Here is the Pinterest board I used for picking that scheme
If you have a look through my saved pins collection you’ll see that I have a board for most armies!
Time to hit the books nerds! Actually, colour (or color if you’re American I guess) theory can be quite simple to use. I won’t claim to be an expert here, but I use a colour wheel quite often to pick accent and spot colours.
For my Drukhari, we’ve established that I want a red colour scheme. But obviously there’s plenty of other colours needed for gems, tattoos, cloth, power weapons e.t.c
When looking at the colour wheel, there’s a few options to choose from
This means picking the colour opposite your main colour. With my example this gives us a red and turqoise scheme.
This can be quite stark, but will mean that the turquoise bits “pop” the most against a red model
Rob has helpfully shown some examples of Complimentary colours below
There are several great colour wheel tools on the internet, I recommend this one https://www.canva.com/colors/color-wheel/
This means picking colours either side of your main colour. In this example this gives us orange and pink
This can be quite useful for picking a more natural army, such as beasts, tree men e.t.c. where you don’t want the difference in colours to be quite so striking.
This means picking a triangle of colours
In our example this gives us blue and green. This will give you a very good selection of contrast. What I generally do is to pick two of these as my main colours (for example a red army with glowing green power weapons) and then use the third colour as an accent, so use it on smaller parts like gems.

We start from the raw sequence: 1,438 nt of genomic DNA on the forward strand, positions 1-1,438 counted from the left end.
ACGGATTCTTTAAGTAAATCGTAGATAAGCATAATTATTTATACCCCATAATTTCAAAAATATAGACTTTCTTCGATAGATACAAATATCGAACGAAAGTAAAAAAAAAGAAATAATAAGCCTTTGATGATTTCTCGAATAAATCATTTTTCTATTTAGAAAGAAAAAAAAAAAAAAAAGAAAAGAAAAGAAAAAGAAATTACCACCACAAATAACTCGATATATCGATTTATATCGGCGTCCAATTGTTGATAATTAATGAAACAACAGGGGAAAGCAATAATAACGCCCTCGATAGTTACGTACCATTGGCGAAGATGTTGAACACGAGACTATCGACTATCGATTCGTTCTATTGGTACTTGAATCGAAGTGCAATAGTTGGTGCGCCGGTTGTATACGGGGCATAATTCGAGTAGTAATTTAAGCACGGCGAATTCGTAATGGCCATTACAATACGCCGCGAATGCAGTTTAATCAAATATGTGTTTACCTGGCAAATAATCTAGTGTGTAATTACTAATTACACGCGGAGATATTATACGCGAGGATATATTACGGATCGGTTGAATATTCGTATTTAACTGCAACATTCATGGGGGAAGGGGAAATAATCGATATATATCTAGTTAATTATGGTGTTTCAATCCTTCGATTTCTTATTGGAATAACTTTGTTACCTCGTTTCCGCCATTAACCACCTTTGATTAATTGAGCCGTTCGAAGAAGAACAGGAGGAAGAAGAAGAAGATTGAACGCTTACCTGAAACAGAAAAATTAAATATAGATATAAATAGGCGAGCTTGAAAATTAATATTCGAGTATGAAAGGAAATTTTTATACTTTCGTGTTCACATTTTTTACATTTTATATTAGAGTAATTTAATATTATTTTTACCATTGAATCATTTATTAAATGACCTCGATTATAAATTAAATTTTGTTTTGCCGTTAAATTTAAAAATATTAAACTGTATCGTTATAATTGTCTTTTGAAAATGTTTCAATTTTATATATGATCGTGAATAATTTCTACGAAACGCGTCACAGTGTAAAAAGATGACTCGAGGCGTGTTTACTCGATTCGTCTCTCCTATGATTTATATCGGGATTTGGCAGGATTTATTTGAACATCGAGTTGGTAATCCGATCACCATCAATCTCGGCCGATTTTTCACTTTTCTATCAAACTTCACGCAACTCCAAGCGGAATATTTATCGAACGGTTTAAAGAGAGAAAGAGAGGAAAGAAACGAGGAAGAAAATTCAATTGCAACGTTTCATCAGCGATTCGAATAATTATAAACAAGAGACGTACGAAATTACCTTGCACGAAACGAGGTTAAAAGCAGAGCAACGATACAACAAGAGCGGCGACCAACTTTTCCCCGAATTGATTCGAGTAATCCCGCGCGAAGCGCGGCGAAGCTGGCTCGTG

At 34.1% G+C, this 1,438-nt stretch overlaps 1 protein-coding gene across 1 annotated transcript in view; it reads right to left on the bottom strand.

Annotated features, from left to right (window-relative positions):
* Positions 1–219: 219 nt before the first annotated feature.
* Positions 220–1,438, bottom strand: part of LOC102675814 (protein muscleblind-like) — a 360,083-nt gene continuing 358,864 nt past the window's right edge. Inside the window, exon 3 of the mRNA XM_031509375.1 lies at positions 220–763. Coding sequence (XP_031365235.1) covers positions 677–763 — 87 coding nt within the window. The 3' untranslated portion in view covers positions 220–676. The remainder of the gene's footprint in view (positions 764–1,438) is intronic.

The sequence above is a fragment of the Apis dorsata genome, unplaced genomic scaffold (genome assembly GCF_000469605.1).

There are plenty more options when it comes to colour wheel theory, but these are the ones I most often use when it comes to picking miniature schemes.
As someone wise once said to me “basing is like a third of the model”. It’s really worth considering what basing you want to / can do on your models and trying to include it in your colour theory. Want to do a red martian base? Maybe don’t pick pink as your main colour for the army, although a turquoise scheme would look excellent on it.
If you come to the conclusion that your models would look great on cobblestones, that’s awesome, but make sure you can either a) make cobblestone bases or b) afford enough resin ones to cover your whole army.